FIG. II is a diagrammatic view of the preferred epitaxial furnace and the associated transport mechanism utilized in carrying out the process of this invention including a graphic representation of the temperature profile of the furnace.
The following Examples are intended for the purpose of illustrating the present invention. They should not be construed as limiting the invention to the precise ingredients, amounts, or conditions specified.
A gallium master melt is prepared by combining 50 grams of gallium, 1 gram of zinc and 0.1 gram of aluminum in a vitreous carbon crucible and alloying these materials at 800°C. for 15 minutes in a hydrogen atmosphere. This melt is suitable for preparation of top-emitting gallium aluminum arsenide-gallium arsenide 9100A light emitting diodes.
A polished silicon-doped gallium arsenide wafer is subjected to a brief clean-up etch in any of the polishing etch solutions familiar to those skilled in the art. A drop of the gallium master melt (approximately 1 gm) is then placed on the polished surface of a wafer with about 2 - 4 square centimeters area. The polished wafer is then wetted by brushing the melt with a natural bristle brush lightly over the wafer. Sufficient melt is then added to provide a slightly rounded, continuous coverage. Referring to FIG. I, the wafer 11 is then placed in a graphite crucible 12 with a graphite disk 13 in contact with the melt 14.
The crucible 12 with the wafer 11 is then placed on a transport mechanism generally 10, shown in FIG. II. This mechanism is composed of a quartz tube 17 which is movably and axially positioned in a fixed quartz tube 18 with the movable quartz tube 17 engaged by a graphite holder 19 through which is disposed a hydrogen inlet channel 20 in communication with a hydrogen inlet tube 21. Graphite holder 19 axially moves quartz tube 17 through tube 18 by a connecting shaft 22 to secure it to collar 23 which is threadably engaged on shaft 24 and pivotally anchored by block 25 at one end. Rotation is effected by bevel gears 26 and 27 and motor 28.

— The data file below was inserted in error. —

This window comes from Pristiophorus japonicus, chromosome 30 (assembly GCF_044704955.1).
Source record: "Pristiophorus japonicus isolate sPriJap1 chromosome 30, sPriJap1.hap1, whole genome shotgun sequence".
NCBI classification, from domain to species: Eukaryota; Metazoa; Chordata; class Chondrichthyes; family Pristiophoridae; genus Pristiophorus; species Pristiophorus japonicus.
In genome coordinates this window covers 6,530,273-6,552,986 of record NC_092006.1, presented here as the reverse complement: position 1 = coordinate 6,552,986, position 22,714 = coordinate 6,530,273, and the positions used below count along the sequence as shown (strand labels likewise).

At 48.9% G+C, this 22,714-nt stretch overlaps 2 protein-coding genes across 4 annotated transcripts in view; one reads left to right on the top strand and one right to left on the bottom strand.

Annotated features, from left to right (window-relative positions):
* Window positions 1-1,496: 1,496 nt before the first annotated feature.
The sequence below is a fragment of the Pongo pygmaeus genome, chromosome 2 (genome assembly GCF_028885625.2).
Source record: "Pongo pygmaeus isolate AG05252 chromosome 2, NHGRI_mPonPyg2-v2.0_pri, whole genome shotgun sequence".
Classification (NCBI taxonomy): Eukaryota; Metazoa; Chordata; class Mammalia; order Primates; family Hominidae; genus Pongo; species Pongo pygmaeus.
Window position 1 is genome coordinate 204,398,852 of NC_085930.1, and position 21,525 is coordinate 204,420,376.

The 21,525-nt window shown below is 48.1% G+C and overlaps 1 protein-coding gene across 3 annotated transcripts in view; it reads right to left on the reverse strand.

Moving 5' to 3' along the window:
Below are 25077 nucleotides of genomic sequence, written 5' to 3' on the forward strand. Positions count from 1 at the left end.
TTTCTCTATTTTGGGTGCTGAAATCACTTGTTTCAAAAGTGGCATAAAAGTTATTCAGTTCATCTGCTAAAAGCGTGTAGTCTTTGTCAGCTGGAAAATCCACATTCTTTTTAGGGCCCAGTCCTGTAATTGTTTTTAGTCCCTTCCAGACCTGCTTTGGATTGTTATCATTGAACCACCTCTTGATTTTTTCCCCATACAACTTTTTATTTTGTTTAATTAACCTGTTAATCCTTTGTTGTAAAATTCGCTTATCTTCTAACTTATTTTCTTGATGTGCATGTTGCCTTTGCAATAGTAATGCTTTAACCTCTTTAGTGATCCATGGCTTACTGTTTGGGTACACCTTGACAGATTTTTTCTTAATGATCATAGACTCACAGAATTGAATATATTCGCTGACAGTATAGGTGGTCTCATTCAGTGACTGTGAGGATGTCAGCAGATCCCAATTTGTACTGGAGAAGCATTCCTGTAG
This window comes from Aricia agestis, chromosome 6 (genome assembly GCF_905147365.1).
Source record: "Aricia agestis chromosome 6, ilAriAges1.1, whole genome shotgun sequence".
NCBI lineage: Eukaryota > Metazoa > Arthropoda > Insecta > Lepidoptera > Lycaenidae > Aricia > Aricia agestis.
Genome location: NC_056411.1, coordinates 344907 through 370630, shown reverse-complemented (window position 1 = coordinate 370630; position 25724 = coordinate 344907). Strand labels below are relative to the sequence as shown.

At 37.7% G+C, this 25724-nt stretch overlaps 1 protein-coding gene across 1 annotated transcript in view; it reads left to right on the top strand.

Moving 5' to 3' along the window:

The fixed quartz tube 18 is supplied with a Teflon seal 30 which allows vertical motion of the movable quartz tube 17, but forms a gas seal for the system. It is closed at the opposite end by a header 31 with a hydrogen outlet tube 32. An oven 33 is laterally positioned around the fixed quartz tube 18 and comprises the epitaxial furnace.
The quartz tubes 17 and 18 are purged with hydrogen and a hydrogen atmosphere is provided and maintained during growth. The transport mechanism carries the wafer 11 and the melt 14 through the furnace 33 and tube 18 at a speed to provide a cooling rate of about 1 degree per minute while the growth of the epitaxial layer is occurring. The melt 14 first dissolves gallium arsenide on the wafer during the heating portion of the furnace temperature profile 34 and then deposits the zinc doped gallium aluminum arsenide during the cooling portion 35. The slope of the cooling profile produces the required temperature gradient with the substrate slightly cooler than the melt. The peak temperature is typically about 900°C. and the growth period of about 70 minutes regularly produces gallium aluminum arsenide epitaxial layers approximately 0.002 inches thick. A PN junction is formed in the substrate several microns below the epitaxial layer, by the diffusion of zinc during growth. After cooling to room temperature, the excess melt is removed and the wafer is cleaned. The nearly identical thickness of the starting substrate and the final epitaxial structure indicates that nearly all of the arsenic released from the gallium arsenide substrate during meltback is subsequently incorporated into the epitaxial layer.
A contact layer consisting of 5000 A gold followed by 5000 A germanium is then vacuum deposited by standard evaporation on the substrate side of the wafer which is held at 300°C. during deposition, after heat cleaning in vacuum (10- 6 Torr) at 350°C. The wafer is then scribed and broken using standard techniques into a 0.015 inch square diode chips.
The gold-germanium contact of the die is then eutectically bonded to a gold plated metallic header held at 450°C. by a scrubbing action. This forms the cathode contact. A thermocompression or ultrasonic wire bond is then made to the top (anode) contact. The mounted device is then encapsulated using standard techniques.